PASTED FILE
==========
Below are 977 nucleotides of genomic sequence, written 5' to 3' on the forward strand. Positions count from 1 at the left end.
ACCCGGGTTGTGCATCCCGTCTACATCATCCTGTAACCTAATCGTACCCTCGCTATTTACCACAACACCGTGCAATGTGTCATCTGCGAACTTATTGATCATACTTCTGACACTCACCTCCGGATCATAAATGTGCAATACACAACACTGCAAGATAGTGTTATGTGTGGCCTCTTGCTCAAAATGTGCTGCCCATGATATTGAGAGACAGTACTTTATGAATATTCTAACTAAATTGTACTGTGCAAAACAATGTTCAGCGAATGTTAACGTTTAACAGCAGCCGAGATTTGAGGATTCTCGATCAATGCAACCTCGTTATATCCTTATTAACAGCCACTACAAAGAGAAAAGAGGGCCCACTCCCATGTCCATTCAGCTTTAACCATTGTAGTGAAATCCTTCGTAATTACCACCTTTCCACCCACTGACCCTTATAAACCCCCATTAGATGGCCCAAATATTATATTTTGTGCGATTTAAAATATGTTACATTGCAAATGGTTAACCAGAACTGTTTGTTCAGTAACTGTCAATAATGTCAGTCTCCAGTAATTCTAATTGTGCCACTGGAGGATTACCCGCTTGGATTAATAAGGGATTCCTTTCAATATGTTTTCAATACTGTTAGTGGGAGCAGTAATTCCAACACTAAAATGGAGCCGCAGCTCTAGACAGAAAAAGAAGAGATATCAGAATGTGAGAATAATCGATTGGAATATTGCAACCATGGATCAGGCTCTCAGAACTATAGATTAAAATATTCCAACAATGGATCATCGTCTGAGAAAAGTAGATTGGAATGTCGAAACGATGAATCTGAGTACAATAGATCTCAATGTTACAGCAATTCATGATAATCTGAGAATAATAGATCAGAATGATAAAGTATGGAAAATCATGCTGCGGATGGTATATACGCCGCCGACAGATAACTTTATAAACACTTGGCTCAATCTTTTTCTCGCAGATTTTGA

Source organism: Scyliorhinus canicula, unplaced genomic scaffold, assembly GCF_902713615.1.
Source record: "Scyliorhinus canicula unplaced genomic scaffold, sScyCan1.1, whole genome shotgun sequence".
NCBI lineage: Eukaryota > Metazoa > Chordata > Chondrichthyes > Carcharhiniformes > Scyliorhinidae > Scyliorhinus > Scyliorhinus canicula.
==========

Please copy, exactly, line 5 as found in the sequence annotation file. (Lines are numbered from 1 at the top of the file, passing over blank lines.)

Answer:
NCBI lineage: Eukaryota > Metazoa > Chordata > Chondrichthyes > Carcharhiniformes > Scyliorhinidae > Scyliorhinus > Scyliorhinus canicula.